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of the land. What the Church believes about marriage we will hear

:21:38.:21:42.

a the assembly next year. Here is a taste of what is to come. What the

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theological fora might do in the report it brings next year he show

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the range of current discussions and analogies and the ways in which

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marriage itself is being absorbed. I will give you an example. The

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marriage between a person who has a living spouse and the marriage of a

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person who has a living spouse to someone else is not actually

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considered a marriage in the Roman Catholic Church. With us, it is.

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Because we accept that there may be a valid marriage between two people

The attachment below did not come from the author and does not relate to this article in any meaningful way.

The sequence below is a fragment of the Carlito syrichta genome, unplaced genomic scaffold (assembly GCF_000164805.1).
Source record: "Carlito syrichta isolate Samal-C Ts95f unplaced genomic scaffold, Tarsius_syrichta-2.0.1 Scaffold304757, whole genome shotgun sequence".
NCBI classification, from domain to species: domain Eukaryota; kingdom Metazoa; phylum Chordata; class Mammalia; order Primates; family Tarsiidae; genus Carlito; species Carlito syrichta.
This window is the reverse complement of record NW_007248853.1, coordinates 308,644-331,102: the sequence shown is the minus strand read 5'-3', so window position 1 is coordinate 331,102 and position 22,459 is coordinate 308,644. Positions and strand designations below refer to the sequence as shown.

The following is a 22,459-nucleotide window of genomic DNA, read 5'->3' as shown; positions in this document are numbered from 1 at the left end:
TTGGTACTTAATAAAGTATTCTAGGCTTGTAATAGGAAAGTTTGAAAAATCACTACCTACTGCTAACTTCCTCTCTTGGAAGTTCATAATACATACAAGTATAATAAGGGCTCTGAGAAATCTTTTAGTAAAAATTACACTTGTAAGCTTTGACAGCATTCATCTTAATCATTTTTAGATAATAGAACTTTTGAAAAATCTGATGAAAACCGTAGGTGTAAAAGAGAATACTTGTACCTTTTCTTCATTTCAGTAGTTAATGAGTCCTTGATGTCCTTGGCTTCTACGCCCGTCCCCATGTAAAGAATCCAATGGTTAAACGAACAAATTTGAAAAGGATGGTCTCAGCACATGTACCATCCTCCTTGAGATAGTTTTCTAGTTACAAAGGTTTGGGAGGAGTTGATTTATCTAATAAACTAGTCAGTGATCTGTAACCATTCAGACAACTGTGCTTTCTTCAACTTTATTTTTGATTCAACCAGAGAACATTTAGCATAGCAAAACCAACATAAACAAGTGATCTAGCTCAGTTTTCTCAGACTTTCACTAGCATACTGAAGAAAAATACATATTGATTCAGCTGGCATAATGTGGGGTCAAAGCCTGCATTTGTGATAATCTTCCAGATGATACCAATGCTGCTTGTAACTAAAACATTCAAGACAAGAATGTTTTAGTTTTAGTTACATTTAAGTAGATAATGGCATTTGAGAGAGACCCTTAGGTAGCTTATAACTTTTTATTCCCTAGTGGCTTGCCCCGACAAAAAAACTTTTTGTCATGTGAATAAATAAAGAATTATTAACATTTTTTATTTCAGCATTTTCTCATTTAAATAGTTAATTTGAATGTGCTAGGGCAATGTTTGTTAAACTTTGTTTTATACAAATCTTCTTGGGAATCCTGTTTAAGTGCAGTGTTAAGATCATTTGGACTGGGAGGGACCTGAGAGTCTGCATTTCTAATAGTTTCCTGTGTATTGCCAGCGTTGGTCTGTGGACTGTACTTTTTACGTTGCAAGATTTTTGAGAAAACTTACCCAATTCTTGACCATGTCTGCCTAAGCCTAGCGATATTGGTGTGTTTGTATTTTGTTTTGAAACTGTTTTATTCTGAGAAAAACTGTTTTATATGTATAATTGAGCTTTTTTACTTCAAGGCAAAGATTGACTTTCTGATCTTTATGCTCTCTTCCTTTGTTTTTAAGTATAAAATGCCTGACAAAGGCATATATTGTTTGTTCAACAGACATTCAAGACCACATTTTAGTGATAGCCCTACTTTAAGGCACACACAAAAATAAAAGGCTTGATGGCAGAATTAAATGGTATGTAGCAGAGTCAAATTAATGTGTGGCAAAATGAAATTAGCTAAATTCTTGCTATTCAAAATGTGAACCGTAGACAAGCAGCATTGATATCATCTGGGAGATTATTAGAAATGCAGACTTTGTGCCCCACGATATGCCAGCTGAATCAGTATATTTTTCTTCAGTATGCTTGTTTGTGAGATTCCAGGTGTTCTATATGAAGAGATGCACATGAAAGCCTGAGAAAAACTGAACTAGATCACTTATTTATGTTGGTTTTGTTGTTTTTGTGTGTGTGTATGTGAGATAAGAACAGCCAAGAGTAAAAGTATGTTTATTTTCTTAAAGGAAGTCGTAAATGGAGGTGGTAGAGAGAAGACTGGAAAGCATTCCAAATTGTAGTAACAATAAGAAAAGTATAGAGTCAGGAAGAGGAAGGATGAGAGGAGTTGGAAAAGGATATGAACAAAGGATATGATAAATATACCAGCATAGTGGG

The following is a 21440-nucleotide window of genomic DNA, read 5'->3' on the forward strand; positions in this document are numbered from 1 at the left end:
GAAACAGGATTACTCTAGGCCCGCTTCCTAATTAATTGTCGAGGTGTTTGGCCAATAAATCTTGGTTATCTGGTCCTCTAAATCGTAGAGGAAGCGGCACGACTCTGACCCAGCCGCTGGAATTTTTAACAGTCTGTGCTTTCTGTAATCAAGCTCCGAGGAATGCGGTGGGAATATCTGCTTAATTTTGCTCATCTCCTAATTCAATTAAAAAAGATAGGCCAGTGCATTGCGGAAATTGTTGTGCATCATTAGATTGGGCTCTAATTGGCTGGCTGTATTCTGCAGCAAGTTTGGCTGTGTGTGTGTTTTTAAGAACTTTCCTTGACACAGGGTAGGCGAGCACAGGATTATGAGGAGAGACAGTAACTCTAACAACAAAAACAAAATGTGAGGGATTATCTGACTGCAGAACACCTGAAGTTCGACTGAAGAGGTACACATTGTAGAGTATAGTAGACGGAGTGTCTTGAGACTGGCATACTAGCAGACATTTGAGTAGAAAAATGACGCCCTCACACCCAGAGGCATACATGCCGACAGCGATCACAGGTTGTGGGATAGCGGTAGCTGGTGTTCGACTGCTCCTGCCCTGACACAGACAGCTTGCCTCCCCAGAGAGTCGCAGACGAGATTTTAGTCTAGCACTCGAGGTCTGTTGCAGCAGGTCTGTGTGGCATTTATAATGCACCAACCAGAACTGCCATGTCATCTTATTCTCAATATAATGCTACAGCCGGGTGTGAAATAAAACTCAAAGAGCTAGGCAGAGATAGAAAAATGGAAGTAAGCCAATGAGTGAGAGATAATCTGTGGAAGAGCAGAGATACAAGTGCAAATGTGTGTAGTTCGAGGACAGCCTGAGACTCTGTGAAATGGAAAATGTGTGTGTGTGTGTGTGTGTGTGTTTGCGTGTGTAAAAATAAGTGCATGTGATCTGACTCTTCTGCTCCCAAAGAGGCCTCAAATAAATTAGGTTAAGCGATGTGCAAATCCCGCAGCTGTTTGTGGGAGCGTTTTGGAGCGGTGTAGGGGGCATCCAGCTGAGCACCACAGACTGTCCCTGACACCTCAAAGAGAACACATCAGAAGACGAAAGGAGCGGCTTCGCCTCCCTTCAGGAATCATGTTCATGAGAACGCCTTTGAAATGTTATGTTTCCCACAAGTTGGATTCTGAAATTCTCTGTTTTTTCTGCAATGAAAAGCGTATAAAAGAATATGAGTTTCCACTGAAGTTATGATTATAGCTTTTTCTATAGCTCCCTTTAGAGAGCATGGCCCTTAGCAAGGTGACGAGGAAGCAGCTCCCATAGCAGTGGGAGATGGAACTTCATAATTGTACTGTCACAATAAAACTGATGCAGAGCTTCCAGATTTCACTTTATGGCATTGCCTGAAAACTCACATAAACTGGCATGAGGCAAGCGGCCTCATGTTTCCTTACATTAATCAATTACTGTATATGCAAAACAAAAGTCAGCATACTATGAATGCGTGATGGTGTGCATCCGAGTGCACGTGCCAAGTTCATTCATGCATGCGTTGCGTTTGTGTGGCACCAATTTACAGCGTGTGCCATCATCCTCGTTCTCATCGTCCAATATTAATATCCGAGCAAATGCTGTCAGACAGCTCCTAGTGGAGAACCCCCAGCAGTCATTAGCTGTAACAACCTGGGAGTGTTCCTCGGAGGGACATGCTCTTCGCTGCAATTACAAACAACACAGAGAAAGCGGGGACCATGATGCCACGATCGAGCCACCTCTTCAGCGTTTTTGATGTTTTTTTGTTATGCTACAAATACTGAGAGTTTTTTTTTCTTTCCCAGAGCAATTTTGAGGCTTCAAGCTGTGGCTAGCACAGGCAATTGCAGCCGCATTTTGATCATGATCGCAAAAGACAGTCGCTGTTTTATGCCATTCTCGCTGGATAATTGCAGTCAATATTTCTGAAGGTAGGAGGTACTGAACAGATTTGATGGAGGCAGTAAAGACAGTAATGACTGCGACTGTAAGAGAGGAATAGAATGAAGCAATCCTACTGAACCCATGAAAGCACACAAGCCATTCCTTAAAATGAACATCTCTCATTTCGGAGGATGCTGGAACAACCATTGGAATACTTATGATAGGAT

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where one of them, or both, have spouses who are still alive. But

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that simple illustration shows you that already in the Christian

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communities there are different definitions of marriage. And in the

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report which we will bring next year, we will explore some of these.

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Tomorrow the social care Council reports. It employs over 1000

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members of staff and is one of the largest providers of social care in

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Scotland and faces a broad section of needs via Cross reach. This is

:23:07.:23:14.

threshold in Glasgow which is a base day centre for caring for people

:23:15.:23:18.

with learning difficulties. A few decades ago people with learning

:23:19.:23:21.

disabilities would have been confined to an institution, but

:23:22.:23:24.

since the last half of the 20th century, the policy has changed and

:23:25.:23:30.

care is now in the community. Susan McGregor manages the care provided.

:23:31.:23:37.

I always felt that I had a heart for some thing I wanted to do and I

:23:38.:23:43.

wanted to do something for the church and I did not just want to be

:23:44.:23:47.

a minister or anything like that, and I felt I was drawn to this type

:23:48.:23:55.

of work. How are you? All right? I had never worked with people with

:23:56.:24:00.

learning disabilities before, so my biggest fear was what if they don't

:24:01.:24:04.